The " is not a symbol that LaTeX recognises. More importantly, you should have a space between your \cos and your A, because it reads \cosA all as one string and \cosA is not a command it recognises - that's why you're getting an error. To be honest, you only really needed
h = c\cos A
is it important for you to have quotation marks around your \cos A. If it is you could do that, but I'm not sure I really understand why you would want to.
Also, did you mean to get Delta or were you hoping for Δ (\Delta)?
That's why I suggested a simple example first. When I find a bit of maths hard, I look for simple cases first so I can slide into the hard stuff in small steps.
Try it with simple functions and just two points, letting the second move gradually closer to the first. If you set up the formulas on a spreadsheet it will be easy to change 1.1 into 1.01 into 1.001 ...........
Then change the fixed pint t=1 into t=2 and repeat. Or change the formulas into harder ones.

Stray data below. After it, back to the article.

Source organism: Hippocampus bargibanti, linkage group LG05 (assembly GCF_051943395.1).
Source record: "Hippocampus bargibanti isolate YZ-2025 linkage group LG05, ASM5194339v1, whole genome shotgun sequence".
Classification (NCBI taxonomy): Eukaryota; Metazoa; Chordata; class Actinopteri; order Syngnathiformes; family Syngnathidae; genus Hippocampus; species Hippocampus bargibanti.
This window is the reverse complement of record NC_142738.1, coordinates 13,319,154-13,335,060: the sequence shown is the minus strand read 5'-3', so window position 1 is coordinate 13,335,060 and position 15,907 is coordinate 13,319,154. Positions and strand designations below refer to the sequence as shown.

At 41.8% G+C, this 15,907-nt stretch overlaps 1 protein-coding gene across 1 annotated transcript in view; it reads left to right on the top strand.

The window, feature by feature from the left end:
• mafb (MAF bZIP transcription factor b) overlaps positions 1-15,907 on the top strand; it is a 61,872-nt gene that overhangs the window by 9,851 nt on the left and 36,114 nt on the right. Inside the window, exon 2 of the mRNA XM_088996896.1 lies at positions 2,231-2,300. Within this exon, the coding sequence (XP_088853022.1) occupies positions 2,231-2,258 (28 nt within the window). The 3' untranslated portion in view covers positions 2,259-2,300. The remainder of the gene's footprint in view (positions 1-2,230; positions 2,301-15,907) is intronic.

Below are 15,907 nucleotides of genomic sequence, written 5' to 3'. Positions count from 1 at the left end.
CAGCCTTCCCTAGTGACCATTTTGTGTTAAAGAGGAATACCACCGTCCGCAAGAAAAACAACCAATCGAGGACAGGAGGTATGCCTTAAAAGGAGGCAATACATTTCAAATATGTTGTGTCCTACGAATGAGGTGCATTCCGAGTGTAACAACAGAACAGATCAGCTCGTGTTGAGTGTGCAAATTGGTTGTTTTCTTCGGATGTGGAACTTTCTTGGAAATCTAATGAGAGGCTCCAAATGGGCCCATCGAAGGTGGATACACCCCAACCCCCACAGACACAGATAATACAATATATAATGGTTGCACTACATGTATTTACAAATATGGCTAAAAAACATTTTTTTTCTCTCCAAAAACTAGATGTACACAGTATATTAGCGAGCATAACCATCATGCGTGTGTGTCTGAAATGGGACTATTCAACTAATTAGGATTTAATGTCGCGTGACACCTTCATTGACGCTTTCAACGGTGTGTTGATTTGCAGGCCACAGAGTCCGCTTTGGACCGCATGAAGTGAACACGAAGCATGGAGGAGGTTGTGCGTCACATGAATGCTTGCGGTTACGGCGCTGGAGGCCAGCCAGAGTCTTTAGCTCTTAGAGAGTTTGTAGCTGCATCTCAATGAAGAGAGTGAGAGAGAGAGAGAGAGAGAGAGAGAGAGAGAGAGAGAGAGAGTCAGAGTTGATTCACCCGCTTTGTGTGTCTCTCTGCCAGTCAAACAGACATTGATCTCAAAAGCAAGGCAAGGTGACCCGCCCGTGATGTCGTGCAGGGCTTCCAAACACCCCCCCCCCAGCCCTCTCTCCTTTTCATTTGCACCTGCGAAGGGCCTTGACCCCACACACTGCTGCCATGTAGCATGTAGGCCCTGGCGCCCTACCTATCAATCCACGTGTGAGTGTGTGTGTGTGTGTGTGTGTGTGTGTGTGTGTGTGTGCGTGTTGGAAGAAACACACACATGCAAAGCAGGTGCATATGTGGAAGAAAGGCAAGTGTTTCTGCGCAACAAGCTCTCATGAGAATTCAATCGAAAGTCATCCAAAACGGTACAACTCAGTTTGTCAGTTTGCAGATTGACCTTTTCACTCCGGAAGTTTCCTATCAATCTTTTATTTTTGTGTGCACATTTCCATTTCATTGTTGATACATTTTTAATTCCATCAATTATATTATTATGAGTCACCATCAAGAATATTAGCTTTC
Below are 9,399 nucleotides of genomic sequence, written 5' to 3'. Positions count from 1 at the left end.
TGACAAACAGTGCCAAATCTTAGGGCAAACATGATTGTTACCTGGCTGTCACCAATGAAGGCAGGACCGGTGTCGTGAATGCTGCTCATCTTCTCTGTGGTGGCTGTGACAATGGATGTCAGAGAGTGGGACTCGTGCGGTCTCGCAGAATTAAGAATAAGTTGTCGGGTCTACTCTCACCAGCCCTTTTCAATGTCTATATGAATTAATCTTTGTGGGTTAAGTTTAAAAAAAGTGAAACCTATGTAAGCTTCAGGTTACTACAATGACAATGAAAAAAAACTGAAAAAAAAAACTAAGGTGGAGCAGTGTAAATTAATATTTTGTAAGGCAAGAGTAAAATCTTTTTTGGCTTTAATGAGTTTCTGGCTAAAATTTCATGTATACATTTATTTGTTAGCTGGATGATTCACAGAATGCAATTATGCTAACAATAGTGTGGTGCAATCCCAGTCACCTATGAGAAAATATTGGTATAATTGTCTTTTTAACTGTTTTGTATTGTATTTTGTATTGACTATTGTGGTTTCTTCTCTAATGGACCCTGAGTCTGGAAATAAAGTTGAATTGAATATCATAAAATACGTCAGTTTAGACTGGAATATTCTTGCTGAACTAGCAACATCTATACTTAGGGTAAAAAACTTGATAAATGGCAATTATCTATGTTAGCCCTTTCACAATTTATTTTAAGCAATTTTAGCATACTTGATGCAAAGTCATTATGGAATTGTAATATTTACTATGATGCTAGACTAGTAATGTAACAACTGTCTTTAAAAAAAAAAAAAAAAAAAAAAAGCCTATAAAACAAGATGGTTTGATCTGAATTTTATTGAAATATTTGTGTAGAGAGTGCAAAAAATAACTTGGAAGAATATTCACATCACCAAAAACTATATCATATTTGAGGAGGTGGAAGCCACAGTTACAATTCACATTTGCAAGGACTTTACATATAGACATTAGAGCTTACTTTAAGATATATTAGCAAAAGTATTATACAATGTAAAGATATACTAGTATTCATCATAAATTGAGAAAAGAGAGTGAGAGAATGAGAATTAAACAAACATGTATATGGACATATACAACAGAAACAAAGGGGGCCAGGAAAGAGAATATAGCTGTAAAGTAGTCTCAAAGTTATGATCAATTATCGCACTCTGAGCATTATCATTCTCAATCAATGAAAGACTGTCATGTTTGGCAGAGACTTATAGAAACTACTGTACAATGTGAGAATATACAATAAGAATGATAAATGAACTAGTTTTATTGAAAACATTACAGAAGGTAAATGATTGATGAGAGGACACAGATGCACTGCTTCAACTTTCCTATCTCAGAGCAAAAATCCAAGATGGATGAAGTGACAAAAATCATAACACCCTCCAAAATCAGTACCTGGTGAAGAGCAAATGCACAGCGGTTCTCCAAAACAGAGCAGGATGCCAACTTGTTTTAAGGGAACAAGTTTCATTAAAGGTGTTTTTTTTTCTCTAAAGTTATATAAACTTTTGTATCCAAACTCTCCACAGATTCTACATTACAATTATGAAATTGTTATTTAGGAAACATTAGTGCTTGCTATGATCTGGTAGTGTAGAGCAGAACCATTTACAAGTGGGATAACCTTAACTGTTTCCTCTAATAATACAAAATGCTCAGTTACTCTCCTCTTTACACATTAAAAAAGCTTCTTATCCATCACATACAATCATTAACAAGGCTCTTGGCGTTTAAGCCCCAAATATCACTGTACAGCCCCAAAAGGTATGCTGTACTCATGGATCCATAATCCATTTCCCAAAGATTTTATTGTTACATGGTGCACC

Think I'd better sign off now and wash away the literal garden mud and metaphorical middle lane hogging driver anguish. Good night. See you tomorrow.
Sleep well, and thanks for delaying your well-earned sleep for me!
With my simple functions
x = 2t so t = (x/2)
Therefore y = (x/2)^2
It would be somewhat harder with the functions you chose.
Yes I see that, so we can see that since both x and y are functions of t, there will be some way of relating x and y. They are both expressed in terms of t so what we can do is express t as some new function of x and thereby express y in terms of x (since y is a function of t and we have just expressed t as a function of x, so y may also be expressed as a function of x.) Clearly, in some cases y will have to be expressed as a function of x and t.
I see - I think, but I feel like I'm missing something deeper. It's like I'm almost there with it, but not quite. I can see that where you have the points:
You can say that the gradient (say m) is given by the change in y over the change in x. That is to say: